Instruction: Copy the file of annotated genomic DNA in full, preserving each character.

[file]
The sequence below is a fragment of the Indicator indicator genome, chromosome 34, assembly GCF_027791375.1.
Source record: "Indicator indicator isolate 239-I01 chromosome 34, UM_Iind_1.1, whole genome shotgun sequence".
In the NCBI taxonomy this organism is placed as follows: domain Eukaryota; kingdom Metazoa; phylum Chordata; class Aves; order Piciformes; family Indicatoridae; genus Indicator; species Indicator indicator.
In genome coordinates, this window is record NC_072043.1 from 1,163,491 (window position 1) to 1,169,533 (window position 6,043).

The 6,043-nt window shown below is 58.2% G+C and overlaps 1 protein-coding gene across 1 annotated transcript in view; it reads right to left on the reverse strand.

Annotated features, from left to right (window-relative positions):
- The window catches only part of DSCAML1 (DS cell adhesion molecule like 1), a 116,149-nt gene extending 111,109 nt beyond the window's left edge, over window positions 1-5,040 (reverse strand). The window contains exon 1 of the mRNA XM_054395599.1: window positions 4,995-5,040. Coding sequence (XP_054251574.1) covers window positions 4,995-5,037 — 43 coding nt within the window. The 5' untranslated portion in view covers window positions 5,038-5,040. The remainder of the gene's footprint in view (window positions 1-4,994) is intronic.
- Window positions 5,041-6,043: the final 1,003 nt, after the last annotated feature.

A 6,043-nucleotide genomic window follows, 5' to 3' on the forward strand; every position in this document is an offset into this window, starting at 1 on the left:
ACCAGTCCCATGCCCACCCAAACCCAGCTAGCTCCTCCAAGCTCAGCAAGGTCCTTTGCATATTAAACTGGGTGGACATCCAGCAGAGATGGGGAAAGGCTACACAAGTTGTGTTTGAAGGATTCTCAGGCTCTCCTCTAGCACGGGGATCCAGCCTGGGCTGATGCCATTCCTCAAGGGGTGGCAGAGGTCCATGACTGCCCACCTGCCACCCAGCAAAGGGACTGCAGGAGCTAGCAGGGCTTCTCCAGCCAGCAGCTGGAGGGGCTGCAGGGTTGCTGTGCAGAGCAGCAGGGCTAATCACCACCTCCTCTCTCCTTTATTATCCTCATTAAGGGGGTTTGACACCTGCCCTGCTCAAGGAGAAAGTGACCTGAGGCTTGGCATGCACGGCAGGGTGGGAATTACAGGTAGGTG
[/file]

The sequence below is a fragment of the Indicator indicator genome, chromosome 34, assembly GCF_027791375.1.
Source record: "Indicator indicator isolate 239-I01 chromosome 34, UM_Iind_1.1, whole genome shotgun sequence".
In the NCBI taxonomy this organism is placed as follows: domain Eukaryota; kingdom Metazoa; phylum Chordata; class Aves; order Piciformes; family Indicatoridae; genus Indicator; species Indicator indicator.
In genome coordinates, this window is record NC_072043.1 from 1,163,491 (window position 1) to 1,169,533 (window position 6,043).

The 6,043-nt window shown below is 58.2% G+C and overlaps 1 protein-coding gene across 1 annotated transcript in view; it reads right to left on the reverse strand.

Annotated features, from left to right (window-relative positions):
- The window catches only part of DSCAML1 (DS cell adhesion molecule like 1), a 116,149-nt gene extending 111,109 nt beyond the window's left edge, over window positions 1-5,040 (reverse strand). The window contains exon 1 of the mRNA XM_054395599.1: window positions 4,995-5,040. Coding sequence (XP_054251574.1) covers window positions 4,995-5,037 — 43 coding nt within the window. The 5' untranslated portion in view covers window positions 5,038-5,040. The remainder of the gene's footprint in view (window positions 1-4,994) is intronic.
- Window positions 5,041-6,043: the final 1,003 nt, after the last annotated feature.

A 6,043-nucleotide genomic window follows, 5' to 3' on the forward strand; every position in this document is an offset into this window, starting at 1 on the left:
ACCAGTCCCATGCCCACCCAAACCCAGCTAGCTCCTCCAAGCTCAGCAAGGTCCTTTGCATATTAAACTGGGTGGACATCCAGCAGAGATGGGGAAAGGCTACACAAGTTGTGTTTGAAGGATTCTCAGGCTCTCCTCTAGCACGGGGATCCAGCCTGGGCTGATGCCATTCCTCAAGGGGTGGCAGAGGTCCATGACTGCCCACCTGCCACCCAGCAAAGGGACTGCAGGAGCTAGCAGGGCTTCTCCAGCCAGCAGCTGGAGGGGCTGCAGGGTTGCTGTGCAGAGCAGCAGGGCTAATCACCACCTCCTCTCTCCTTTATTATCCTCATTAAGGGGGTTTGACACCTGCCCTGCTCAAGGAGAAAGTGACCTGAGGCTTGGCATGCACGGCAGGGTGGGAATTACAGGTAGGTG